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Redskins Rick

Orioles' last 5 tool player?

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As to who is a five-tool player, it all depends what you mean.    Does the player have to be outstanding in all five areas, or is a little above average OK?    If the latter, then sure I’d put Adam Jones in that category.    

Being a five-tool player may be overrated, though.    Frank Robinson didn’t have an above average arm.    Does anyone think Jones was the better player?   Maybe we need another category, excellent players with no glaring weakness.    Frank fits that category.   
 

 

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33 minutes ago, DrungoHazewood said:

I wonder if or how much those numbers are influenced by the fact that in Brooks' era there were a little over half as many strikeouts as in Manny's, and that far fewer players in the 1950s-70s tried to hit every ball in the air. 

Back of the napkin, I get 500 balls in play per team per season gone because of Ks, and another 150 from the GO/AO differences just from 1990-2019.  So if there were even more ground outs in 1966 the Orioles probably saw at least 300-400 more infield BIP than the 2019 Orioles.

As a very rough proxy, in Brooks’ career his range factor per 9 innings was 3.20 and league average was 3.09.    In Adrian Beltre’s career, he averaged 2.78 and league average was 2.67.     The .42 difference in league average equates to about 68 fewer chances per season.     But interestingly, the low point in league RF/9 during Beltre’s career was 2.23 in 2013.    It rebounded significantly after that, even though strikeouts were rising.     That’s a tough one to explain.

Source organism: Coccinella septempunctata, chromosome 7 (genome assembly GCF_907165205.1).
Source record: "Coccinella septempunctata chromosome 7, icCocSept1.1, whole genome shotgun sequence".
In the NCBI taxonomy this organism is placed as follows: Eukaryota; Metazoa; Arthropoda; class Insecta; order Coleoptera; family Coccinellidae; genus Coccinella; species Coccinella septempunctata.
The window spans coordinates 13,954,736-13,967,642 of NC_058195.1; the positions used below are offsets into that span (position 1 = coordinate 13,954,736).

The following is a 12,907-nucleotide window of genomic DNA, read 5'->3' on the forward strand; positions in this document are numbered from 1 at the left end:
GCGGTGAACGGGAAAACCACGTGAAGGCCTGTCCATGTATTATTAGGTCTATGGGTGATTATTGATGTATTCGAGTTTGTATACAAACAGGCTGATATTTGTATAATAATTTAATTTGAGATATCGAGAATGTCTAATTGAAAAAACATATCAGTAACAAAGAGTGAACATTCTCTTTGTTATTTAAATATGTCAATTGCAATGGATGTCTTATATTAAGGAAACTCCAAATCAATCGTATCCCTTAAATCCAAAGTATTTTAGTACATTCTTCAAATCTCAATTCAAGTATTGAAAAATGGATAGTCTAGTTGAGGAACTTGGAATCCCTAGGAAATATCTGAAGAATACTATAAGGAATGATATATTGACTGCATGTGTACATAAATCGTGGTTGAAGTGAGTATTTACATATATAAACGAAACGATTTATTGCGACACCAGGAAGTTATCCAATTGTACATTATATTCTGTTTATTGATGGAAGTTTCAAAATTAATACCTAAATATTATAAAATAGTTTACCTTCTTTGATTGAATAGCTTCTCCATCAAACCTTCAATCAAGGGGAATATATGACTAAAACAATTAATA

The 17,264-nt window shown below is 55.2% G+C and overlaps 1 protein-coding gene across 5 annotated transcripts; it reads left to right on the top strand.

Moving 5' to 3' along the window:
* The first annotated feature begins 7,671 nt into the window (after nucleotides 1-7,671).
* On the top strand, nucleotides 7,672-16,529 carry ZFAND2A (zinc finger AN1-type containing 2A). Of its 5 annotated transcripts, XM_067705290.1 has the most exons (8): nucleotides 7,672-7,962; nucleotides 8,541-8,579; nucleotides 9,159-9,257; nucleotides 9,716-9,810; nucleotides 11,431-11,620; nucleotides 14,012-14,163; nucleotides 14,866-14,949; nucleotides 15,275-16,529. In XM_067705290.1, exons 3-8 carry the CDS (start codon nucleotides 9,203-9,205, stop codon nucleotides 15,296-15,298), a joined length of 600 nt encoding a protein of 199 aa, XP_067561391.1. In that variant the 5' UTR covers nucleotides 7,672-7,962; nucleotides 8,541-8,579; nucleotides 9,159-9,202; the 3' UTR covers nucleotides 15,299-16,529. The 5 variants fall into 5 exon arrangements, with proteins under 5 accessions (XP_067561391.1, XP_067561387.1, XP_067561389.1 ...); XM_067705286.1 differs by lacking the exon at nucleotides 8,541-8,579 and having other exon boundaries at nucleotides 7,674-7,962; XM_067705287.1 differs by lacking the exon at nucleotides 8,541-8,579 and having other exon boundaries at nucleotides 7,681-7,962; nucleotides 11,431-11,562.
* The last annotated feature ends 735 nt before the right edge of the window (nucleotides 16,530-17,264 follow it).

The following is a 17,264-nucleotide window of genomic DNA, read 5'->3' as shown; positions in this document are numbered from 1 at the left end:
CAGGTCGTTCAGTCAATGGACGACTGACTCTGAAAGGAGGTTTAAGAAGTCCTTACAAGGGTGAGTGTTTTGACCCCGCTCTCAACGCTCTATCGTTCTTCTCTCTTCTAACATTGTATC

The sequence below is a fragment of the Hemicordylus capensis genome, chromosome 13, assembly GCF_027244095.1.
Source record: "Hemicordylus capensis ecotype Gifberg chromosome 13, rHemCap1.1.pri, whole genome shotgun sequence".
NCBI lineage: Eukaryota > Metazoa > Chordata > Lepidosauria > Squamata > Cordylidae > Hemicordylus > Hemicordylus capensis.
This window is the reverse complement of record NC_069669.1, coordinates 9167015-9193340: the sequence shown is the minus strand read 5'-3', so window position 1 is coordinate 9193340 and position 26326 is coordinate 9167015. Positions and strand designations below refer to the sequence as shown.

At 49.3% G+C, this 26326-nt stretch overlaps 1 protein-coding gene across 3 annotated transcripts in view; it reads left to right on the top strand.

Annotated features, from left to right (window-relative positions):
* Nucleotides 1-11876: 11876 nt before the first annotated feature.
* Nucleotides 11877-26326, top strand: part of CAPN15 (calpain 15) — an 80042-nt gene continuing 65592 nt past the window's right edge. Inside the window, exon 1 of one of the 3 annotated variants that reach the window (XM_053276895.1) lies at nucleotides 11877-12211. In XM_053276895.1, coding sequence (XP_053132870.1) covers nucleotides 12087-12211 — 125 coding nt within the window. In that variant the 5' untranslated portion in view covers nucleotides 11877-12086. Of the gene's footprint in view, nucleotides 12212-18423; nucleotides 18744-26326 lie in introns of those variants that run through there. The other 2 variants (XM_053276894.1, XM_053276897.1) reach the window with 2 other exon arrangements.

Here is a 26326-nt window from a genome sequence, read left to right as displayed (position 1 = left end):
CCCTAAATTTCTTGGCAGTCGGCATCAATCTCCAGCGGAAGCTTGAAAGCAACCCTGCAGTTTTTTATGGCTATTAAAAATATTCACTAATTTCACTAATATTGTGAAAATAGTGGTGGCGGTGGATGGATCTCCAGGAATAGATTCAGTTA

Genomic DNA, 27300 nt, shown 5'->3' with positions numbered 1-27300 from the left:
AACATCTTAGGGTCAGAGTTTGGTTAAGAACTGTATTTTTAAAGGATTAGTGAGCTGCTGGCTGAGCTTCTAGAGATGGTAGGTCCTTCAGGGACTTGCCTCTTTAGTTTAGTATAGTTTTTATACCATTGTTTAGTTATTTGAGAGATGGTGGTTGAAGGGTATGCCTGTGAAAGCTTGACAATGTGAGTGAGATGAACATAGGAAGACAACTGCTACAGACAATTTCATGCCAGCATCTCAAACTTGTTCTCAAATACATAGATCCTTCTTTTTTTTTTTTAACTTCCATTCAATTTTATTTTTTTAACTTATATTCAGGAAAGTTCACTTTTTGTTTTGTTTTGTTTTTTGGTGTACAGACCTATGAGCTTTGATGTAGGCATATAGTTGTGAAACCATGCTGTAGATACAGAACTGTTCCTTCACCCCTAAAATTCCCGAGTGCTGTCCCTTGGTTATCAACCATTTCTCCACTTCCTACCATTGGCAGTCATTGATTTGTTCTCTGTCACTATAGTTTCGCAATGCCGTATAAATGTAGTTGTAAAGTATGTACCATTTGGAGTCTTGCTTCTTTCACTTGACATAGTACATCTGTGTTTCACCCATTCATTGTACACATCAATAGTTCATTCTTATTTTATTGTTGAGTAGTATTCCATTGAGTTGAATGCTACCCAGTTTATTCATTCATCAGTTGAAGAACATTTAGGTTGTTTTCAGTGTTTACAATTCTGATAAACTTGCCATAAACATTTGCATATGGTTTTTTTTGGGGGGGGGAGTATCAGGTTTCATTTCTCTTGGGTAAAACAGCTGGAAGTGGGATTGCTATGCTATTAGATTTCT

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28 minutes ago, Frobby said:

As a very rough proxy, in Brooks’ career his range factor per 9 innings was 3.20 and league average was 3.09.    In Adrian Beltre’s career, he averaged 2.78 and league average was 2.67.     The .42 difference in league average equates to about 68 fewer chances per season.     But interestingly, the low point in league RF/9 during Beltre’s career was 2.23 in 2013.    It rebounded significantly after that, even though strikeouts were rising.     That’s a tough one to explain.      

Shifts.  Or that's my guess.  Lots of third baseman playing rover.

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1 hour ago, Can_of_corn said:

I'd also wager that the average exit velocity off the bat has increased enough to make a difference.

Yep.  In 1960 half the players in the league were Hanser Alberto.  Now there's one.

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45 minutes ago, Frobby said:

As to who is a five-tool player, it all depends what you mean.    Does the player have to be outstanding in all five areas, or is a little above average OK?    If the latter, then sure I’d put Adam Jones in that category.    

Being a five-tool player may be overrated, though.    Frank Robinson didn’t have an above average arm.    Does anyone think Jones was the better player?   Maybe we need another category, excellent players with no glaring weakness.    Frank fits that category.   
 

 

When I was a kid the Orioles thing was otherwise awful players with one glaring strength.  Other teams would throw them away, Earl would get them to OPS .800 in 240 PAs.